$n$ guys each have a score in $[0,100]$, and they want to know their average. However they don't want their score to be known by others, even if the other $(n-1)$ ones are all dishonest. They can accept a not-that-accurate result for safety.

  1. If everyone is honest, they can get their average score approximately
  2. If someone is honest, no matter how others do, they can't get his score that near.

A physical solution is:

  1. Place $k$ white balls and $k$ black balls in a box
  2. Let everyone who get score $a$ put $a$ white balls and $(100-a)$ black balls into the box
  3. Randomly pick $m$ balls from the box, assuming there are $w$ white balls
  4. The average score is $\frac1n[\frac wm(2k+100n)-k]$

Is it possible on a net environment(any thing belong to someone, no trusted third-party)?

others guessing someone's score by claiming their score be 0, where $n=1000, k=1000, m=25000, hisscore=50$

  • $\begingroup$ Do I understand correctly that all $n-1$ bad guys can claim their score is $0$ (even if it's not), so any good implementation of $\mathrm{average}$ must introduce enough of an error to make $n * \mathrm{average}( x, 0, 0, \ldots, 0 )$ sufficiently far from $x$ ? Otherwise, what does it mean that the bad guys can be dishonest? $\endgroup$ – Adayah Jul 27 '18 at 11:22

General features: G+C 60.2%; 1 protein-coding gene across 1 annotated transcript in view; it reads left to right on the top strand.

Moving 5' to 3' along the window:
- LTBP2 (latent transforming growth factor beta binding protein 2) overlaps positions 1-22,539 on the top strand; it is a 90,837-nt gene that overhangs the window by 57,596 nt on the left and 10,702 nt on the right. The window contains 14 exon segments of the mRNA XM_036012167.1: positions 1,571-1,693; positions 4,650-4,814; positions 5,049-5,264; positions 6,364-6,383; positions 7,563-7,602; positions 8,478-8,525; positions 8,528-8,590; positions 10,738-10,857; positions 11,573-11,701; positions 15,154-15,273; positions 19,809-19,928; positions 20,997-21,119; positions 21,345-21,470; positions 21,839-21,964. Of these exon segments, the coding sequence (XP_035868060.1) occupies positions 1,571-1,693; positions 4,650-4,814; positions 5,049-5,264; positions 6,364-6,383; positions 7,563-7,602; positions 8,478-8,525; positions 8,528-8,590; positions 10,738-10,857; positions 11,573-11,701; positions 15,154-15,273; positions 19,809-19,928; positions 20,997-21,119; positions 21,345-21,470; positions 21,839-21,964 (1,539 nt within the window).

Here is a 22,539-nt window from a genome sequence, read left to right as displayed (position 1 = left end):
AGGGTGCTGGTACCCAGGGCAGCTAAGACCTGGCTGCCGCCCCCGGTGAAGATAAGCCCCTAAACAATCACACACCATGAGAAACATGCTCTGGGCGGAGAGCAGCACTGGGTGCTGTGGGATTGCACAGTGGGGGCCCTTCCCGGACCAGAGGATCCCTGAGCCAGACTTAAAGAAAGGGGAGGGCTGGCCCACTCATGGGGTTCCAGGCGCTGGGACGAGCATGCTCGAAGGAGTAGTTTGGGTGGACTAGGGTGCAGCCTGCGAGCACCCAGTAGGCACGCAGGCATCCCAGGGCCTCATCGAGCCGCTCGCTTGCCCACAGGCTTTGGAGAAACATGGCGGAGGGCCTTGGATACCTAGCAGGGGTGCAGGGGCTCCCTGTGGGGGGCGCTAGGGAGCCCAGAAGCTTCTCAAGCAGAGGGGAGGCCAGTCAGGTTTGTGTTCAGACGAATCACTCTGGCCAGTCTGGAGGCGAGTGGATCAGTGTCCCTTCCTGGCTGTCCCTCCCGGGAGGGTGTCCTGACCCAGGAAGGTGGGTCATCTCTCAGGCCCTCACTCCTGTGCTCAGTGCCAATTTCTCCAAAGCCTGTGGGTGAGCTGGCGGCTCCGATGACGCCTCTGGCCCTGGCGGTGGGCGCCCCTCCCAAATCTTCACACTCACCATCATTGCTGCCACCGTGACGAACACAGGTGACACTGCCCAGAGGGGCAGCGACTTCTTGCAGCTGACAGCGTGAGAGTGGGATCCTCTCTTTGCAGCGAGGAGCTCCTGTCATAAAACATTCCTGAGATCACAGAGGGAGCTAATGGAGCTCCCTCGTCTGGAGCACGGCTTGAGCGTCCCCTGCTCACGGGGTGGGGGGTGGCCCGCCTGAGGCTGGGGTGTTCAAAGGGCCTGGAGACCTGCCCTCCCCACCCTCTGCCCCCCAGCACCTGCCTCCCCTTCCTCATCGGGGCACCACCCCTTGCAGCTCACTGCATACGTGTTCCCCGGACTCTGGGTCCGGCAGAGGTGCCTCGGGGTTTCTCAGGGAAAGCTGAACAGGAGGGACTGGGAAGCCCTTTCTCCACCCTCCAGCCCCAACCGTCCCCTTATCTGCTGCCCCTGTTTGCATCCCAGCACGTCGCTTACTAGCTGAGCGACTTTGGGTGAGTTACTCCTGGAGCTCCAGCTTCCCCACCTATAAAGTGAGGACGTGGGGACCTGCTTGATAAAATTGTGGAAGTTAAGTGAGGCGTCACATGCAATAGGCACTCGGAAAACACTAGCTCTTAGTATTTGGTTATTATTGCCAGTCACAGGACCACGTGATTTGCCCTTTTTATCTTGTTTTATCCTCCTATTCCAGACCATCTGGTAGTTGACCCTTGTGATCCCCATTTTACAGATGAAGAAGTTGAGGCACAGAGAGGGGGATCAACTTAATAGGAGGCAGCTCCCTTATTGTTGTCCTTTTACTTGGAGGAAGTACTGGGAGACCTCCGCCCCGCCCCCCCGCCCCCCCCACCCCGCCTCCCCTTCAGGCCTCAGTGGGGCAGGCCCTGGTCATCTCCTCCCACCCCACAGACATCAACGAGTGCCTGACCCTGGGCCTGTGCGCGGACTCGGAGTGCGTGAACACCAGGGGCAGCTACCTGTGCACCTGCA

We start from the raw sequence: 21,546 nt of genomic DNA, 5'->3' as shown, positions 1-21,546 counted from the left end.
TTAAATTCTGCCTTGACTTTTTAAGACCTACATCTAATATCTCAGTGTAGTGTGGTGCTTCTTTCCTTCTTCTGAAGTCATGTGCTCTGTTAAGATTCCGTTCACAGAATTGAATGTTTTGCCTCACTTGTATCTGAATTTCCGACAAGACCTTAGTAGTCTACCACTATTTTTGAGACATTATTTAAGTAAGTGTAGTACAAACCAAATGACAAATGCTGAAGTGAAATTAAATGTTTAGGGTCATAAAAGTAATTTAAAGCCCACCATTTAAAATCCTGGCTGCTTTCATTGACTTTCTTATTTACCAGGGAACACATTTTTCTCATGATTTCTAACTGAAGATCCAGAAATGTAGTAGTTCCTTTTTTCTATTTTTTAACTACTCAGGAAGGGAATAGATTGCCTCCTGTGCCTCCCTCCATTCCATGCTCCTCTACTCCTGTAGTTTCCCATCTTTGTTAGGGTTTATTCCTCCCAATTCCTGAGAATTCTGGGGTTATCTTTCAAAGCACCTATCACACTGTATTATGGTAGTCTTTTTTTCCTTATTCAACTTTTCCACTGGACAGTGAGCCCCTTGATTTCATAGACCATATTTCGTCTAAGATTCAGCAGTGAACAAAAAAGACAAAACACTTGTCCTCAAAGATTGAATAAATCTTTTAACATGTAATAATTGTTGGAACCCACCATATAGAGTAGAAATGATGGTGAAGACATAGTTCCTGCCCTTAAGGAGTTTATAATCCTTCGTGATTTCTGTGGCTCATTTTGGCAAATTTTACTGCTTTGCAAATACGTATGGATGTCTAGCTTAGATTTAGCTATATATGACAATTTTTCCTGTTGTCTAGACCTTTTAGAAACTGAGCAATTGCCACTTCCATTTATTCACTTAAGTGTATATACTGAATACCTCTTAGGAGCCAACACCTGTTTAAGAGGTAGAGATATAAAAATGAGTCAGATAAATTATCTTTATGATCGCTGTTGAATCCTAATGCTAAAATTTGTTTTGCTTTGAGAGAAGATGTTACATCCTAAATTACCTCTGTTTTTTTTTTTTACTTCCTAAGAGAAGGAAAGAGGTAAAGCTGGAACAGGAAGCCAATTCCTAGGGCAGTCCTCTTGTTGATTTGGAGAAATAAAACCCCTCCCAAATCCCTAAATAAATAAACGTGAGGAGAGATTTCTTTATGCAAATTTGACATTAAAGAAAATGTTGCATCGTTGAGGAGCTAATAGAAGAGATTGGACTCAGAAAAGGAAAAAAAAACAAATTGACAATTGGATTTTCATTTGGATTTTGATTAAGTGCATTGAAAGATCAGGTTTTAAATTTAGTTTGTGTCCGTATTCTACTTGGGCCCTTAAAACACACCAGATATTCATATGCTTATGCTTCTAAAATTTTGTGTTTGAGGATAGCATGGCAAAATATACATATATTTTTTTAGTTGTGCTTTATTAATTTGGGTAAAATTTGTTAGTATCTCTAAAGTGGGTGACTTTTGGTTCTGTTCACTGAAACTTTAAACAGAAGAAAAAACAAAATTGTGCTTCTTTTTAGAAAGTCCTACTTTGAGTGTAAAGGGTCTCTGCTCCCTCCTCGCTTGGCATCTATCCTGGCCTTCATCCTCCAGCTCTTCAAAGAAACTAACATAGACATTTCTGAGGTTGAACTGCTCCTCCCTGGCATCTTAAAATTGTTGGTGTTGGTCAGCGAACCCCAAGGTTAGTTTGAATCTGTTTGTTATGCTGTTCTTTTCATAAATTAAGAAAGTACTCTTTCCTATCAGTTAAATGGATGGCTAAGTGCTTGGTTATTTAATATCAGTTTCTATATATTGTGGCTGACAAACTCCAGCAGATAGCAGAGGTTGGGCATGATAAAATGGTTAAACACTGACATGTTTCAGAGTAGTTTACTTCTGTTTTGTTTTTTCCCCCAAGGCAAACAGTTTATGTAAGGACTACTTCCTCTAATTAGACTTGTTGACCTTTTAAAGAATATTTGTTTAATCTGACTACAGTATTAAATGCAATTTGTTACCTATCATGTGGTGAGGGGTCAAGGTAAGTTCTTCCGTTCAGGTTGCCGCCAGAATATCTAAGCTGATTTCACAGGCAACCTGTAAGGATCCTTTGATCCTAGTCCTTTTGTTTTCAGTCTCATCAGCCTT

• $\begingroup$ @Adayah right, an error should be generated and not known by someone $\endgroup$ – l4m2 Jul 27 '18 at 11:42

If all are honest, this is a classic problem in security and cryptography.

Person 1 generates a random number $r$ known only to her, then adds her score to it, to get $x_1 + r$, and passes it to person 2. Person 2 does not know person 1's score because she doesn't know the random number $r$. Then person 2 adds her score to get $x_1 + x_2 + r$ and passes it to person 3. Person 3 knows neither person 1's nor person 2's score because person 3 does not know $r$. And so on through the entire set of people.

Then the total is returned to person 1, who subtracts the secret $r$ and divides by the number of people.


| cite | improve this answer | |

Your Answer

By clicking “Post Your Answer”, you agree to our terms of service, privacy policy and cookie policy

Not the answer you're looking for? Browse other questions tagged or ask your own question.